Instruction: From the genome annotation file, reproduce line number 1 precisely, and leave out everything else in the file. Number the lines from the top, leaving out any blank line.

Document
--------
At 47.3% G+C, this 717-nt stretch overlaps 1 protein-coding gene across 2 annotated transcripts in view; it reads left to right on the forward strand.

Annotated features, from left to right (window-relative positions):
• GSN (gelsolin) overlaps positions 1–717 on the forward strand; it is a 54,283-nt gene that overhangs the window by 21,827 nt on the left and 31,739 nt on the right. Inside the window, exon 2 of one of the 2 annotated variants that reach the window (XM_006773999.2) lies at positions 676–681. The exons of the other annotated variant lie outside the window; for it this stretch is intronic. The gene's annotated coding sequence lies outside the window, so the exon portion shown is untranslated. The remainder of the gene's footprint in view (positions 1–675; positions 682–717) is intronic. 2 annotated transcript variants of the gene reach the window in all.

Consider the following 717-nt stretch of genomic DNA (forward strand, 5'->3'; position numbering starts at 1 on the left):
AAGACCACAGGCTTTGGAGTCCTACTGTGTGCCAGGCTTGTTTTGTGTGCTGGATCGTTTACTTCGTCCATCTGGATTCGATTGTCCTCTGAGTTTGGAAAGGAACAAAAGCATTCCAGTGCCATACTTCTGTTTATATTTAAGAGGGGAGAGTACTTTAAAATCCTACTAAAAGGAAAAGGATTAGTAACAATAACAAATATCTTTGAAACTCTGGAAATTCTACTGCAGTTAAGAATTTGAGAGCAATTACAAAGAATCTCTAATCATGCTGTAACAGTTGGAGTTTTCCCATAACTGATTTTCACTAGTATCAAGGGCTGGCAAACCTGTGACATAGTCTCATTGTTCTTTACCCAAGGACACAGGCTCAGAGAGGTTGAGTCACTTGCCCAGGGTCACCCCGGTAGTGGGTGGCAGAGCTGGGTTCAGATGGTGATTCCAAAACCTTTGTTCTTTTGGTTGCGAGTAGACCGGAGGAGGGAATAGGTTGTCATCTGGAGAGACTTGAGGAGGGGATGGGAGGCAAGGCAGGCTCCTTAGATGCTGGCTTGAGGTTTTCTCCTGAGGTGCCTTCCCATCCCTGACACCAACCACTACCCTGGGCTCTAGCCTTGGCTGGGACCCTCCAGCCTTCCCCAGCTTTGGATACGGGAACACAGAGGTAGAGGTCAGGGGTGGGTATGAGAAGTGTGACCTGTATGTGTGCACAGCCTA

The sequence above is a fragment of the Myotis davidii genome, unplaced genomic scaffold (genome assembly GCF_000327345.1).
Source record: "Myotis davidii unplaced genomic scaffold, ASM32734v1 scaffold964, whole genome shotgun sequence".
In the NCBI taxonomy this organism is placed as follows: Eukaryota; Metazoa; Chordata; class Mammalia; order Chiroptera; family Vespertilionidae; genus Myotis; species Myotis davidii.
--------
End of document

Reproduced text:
At 47.3% G+C, this 717-nt stretch overlaps 1 protein-coding gene across 2 annotated transcripts in view; it reads left to right on the forward strand.